By the time your child reaches their second and third years of life, the daunting task of getting them out of diapers and transitioning to using the toilet has probably crossed your mind or is on your to-do list. In the first 12 months of life, children are not able to control their bladder or bowel movements, but by 18 to 24 months many children have reached this milestone. If your child is showing signs of readiness, they may be ready to be potty trained.
Your child may be ready to begin toilet training if they:
- Express interest in toilet training
- Demonstrate independence and use the word “no”
- Can follow simple instructions
- Are dry at least two hours at a time during the day or after naps
- Have recognizable cues that they are about to urinate or have a bowel movement
- Can walk to the bathroom, sit, and pull clothes up and down independently
Keep in mind that it can be normal for some children to be ready later than this and children with certain medical conditions or developmental delays may be embarking on toilet training at even older ages.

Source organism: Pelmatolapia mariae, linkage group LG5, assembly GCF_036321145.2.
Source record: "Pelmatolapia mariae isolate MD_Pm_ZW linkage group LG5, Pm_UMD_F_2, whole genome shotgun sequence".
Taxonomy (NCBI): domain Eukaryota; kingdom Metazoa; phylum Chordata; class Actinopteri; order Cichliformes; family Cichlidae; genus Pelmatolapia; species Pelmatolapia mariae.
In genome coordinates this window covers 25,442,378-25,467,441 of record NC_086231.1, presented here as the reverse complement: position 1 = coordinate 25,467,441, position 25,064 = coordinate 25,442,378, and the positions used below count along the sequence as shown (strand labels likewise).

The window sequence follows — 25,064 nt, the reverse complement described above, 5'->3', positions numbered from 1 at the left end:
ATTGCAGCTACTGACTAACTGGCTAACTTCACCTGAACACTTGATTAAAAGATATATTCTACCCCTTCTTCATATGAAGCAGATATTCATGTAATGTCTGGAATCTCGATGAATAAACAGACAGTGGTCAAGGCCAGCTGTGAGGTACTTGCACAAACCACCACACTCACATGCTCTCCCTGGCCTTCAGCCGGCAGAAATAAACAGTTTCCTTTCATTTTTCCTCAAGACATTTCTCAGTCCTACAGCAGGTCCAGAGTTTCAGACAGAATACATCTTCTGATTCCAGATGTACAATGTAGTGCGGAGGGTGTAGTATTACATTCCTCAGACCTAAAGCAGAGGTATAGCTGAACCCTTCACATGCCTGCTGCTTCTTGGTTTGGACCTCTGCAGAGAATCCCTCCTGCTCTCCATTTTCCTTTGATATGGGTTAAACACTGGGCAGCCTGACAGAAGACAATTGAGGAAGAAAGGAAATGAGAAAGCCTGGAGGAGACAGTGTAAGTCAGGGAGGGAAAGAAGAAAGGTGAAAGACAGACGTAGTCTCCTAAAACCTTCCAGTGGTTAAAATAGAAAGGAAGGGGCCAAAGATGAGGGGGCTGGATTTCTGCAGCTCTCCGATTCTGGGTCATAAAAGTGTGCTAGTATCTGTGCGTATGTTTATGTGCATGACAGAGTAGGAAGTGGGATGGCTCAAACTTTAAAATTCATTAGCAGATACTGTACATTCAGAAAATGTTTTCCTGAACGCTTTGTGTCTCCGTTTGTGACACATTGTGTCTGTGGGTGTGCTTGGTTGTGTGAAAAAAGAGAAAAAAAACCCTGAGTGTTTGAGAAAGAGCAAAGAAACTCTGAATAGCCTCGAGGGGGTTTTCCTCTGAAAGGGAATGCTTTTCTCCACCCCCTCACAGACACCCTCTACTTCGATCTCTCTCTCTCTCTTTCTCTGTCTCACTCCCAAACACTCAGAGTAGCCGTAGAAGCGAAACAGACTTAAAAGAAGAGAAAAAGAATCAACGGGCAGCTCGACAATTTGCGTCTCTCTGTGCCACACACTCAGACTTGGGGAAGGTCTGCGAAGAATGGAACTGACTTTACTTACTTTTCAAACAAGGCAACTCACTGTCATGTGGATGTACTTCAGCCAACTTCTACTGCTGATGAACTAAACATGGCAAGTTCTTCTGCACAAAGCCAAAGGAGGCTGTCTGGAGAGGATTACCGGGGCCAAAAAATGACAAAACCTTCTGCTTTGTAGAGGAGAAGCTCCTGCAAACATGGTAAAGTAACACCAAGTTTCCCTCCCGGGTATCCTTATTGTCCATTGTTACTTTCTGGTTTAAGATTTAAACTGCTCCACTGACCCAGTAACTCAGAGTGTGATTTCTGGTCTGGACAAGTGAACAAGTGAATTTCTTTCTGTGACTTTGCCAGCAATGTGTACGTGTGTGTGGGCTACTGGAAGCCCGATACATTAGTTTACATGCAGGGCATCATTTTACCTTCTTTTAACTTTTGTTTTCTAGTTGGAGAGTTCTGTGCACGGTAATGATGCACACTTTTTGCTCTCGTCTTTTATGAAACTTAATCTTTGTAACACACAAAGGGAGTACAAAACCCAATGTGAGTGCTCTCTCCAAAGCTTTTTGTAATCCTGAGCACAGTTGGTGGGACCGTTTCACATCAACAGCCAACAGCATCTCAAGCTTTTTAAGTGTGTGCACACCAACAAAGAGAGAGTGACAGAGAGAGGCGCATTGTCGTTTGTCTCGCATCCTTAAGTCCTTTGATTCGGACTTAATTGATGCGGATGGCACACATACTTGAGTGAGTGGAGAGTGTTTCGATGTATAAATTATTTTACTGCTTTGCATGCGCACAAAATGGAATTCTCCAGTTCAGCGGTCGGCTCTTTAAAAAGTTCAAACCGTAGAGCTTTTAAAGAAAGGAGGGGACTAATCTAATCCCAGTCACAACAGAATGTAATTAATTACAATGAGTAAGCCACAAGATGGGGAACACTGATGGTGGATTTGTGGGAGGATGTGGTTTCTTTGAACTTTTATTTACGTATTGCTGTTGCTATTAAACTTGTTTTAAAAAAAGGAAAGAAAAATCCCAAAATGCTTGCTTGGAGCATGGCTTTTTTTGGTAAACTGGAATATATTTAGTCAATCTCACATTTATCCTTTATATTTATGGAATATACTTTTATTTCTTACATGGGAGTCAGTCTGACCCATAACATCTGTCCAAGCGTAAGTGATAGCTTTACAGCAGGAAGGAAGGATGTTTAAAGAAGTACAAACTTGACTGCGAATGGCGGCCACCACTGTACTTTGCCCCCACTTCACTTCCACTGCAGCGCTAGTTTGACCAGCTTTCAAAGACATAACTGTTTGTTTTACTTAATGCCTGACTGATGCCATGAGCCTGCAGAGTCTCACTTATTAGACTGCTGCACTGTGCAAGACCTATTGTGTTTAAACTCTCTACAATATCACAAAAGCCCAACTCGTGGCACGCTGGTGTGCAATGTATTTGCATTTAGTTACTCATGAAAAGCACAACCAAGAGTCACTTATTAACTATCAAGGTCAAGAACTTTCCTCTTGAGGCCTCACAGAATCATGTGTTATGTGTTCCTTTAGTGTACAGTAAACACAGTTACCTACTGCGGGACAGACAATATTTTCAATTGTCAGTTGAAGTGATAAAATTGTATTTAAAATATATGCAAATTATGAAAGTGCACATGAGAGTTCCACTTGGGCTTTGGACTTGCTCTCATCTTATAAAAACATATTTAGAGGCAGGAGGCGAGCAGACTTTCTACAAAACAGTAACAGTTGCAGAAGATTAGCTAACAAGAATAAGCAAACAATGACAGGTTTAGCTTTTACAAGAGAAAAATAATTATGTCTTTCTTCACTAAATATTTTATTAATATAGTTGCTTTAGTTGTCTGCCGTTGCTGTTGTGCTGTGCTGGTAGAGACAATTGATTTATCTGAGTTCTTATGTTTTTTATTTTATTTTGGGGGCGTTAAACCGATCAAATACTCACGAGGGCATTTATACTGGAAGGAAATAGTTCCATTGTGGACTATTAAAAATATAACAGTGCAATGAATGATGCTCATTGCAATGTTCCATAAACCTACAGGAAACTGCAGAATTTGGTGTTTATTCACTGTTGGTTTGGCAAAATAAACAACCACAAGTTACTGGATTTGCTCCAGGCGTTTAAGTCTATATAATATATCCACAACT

Make a plan. Decide when and how you want to start, how to handle accidents, and when to back off (i.e. illness, arrival of a new sibling, toilet training resistance). Discuss your plan with your childcare providers.
Take it slow. Mastering the various steps of potty training can take a few days to a few months. Let your child take their time and they will move from one stage to the next at their own pace.
Buy the right equipment. Buy a floor level potty training chair that allows your child’s feet to touch the floor when they sit down on it.
Practice. Have your child practice sitting on the chair. Watch for signs they need to use the bathroom such as holding the genital area or pulling at their pants.
Motivate your child. Use gentle reminders and encouragement. If your child uses the potty, make sure to reward them with treats, stickers, and plenty of praise and hugs.
Transition when ready. Once your child is using the potty training chair, introduce loose fitting underwear they can easily pull up and down by themselves. Once you start your child wearing underwear, use diapers only for naps, bedtime or when traveling.
Remember, it’s a process. It’s likely your toddler will have many accidents before being completely potty trained. Avoid getting angry, yelling, or punishing.
If your child starts to resist at any step, it’s okay to back off and try again in a few weeks. If it continues to be a struggle, or if you have any questions about the process, always talk to your pediatrician.